- Living Their Faith
- Special Reports
- Maps & Data
- Dear Abby
- Games & Puzzles
- Events & Exhibits
- Food & Drink
- Arts & Music
- Movies & TV
New London's painfully protracted and often bitterly contentious attempts to revitalize the old Fort Trumbull neighborhood has for the past decade produced little but wholesale demolition, repeated disappointment, frustration, broken promises and, most infamously, litigation culminating in a U.S. Supreme Court ruling that continues to provoke anger in many circles.
That's why this newspaper is especially concerned that proposed developers of the most recent project, a 34-unit apartment complex, are proceeding without full disclosure of their financing, and also remain under the purview of an organization with a shabby track record.
Though developers of the Village on the Thames project insist ground will be broken May 20, they have declined to provide details on how they will pay for it.
Irwin and Robert Stillman, the father-and-son development team from Fairfield County and New York City, initially planned to attract institutional investors, but then last week said they had the backing of a bank in Buffalo, N.Y.
Neither they nor city officials would or could offer any supporting documents.
What's more, that disclosure was made last week during the annual meeting of the New London Development Corp., the community-based, not-for-profit organization responsible for overseeing the city's interest in the property.
During that meeting, the group re-elected Michael Joplin its president - except, technically, the NLDC no longer exists, having been renamed the Renaissance City Development Association.
Mayor Daryl Justin Finizio, who ordered the renaming after having campaigned on a pledge to abolish the NLDC, said Monday he is willing to hold off on his efforts to dissolve the organization and push Mr. Joplin out until after the Village on the Thames project gets underway. Mayor Finizio also said he, too, is anxious to learn more details about the financing but does not have access to that information.
"If I had that report I would release it," he said.
Mr. Finizio expressed confidence that the developers will follow through with construction not only of the initial 34-unit apartment complex, but also of a larger project originally designed to include 102 townhouse units, commercial buildings and a marina.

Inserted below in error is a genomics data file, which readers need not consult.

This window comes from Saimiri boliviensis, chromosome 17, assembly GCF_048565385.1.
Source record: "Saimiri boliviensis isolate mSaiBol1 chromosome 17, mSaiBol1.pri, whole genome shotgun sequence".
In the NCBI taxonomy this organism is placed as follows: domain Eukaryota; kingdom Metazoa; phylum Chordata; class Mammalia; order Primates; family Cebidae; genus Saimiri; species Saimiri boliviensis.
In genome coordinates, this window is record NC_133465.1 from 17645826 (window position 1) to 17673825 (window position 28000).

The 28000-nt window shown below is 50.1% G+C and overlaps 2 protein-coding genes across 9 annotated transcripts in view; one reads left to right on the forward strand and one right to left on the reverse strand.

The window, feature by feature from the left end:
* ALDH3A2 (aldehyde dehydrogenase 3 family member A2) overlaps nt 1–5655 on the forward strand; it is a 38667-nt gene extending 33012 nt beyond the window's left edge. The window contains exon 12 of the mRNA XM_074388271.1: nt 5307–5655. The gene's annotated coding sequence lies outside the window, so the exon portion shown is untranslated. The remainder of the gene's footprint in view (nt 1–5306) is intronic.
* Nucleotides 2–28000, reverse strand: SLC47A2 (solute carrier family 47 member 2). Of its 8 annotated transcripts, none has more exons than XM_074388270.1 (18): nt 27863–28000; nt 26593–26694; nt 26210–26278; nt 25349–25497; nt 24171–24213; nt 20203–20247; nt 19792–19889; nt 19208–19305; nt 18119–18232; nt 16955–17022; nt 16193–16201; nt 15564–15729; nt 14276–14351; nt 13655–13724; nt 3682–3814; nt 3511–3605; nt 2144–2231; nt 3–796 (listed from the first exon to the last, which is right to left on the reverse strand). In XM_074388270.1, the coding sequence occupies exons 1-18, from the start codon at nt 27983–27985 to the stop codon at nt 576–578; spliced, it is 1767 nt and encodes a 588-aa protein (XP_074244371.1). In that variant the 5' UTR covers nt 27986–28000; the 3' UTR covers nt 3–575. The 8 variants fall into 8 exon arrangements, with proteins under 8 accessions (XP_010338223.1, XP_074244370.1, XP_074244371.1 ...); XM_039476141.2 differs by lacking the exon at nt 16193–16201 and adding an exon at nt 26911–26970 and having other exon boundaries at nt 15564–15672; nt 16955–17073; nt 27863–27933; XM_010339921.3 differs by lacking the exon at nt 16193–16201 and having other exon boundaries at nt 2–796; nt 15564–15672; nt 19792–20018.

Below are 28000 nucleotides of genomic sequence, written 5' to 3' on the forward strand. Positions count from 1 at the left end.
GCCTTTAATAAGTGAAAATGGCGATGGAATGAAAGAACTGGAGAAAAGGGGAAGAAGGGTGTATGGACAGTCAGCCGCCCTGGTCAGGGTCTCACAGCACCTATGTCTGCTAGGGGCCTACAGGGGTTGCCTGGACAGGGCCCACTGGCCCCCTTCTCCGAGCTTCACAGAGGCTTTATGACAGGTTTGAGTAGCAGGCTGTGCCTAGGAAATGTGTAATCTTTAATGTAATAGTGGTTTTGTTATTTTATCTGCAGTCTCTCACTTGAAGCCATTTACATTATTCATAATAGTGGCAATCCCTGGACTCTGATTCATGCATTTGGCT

"It's a great project and the Stillmans will follow it through to completion," the mayor vowed, noting that additional hiring by Electric Boat at the former Pfizer research building next door will help spur increased demand for housing in New London.
Mayor Finizio acknowledged some people are rooting against the project because they remain bitter about a lawsuit filed by Fort Trumbull residents challenging New London's right to seize their properties using eminent domain.
The mayor said that he, too, was so outraged by the high court's ruling against the residents that he almost decided against moving to New London a few years ago.
"But I have to say, we have an opportunity to turn a corner," Mayor Finizio said of the Village on the Thames project.
This newspaper would like to share his confidence, but after so many false starts at Fort Trumbull we won't make any predictions about failures or successes there.
At last week's meeting of the old NLDC, we also were troubled that Mr. Joplin, a polarizing figure, will remain at the helm.
Mr. Joplin has presided over an organization that bulldozed a neighborhood but then failed to revitalize it. He has done nothing to inspire confidence in his leadership.
We still believe New London and the land where the old neighborhood stood have much to offer, and will continue to advocate for worthwhile redevelopment efforts.
But attracting such growth requires inspired, creative leadership capable of responsible oversight - and above all, full disclosure.